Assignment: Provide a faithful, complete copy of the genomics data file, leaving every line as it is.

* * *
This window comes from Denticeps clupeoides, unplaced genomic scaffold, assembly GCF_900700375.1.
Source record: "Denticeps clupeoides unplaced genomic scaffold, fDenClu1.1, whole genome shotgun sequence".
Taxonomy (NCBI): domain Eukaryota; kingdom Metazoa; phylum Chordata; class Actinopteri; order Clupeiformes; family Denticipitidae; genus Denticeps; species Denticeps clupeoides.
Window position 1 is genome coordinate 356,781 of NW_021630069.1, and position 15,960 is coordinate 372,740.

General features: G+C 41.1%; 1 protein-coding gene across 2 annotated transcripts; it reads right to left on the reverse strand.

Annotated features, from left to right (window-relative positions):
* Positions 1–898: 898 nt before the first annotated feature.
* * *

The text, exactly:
This window comes from Denticeps clupeoides, unplaced genomic scaffold, assembly GCF_900700375.1.
Source record: "Denticeps clupeoides unplaced genomic scaffold, fDenClu1.1, whole genome shotgun sequence".
Taxonomy (NCBI): domain Eukaryota; kingdom Metazoa; phylum Chordata; class Actinopteri; order Clupeiformes; family Denticipitidae; genus Denticeps; species Denticeps clupeoides.
Window position 1 is genome coordinate 356,781 of NW_021630069.1, and position 15,960 is coordinate 372,740.

General features: G+C 41.1%; 1 protein-coding gene across 2 annotated transcripts; it reads right to left on the reverse strand.

Annotated features, from left to right (window-relative positions):
* Positions 1–898: 898 nt before the first annotated feature.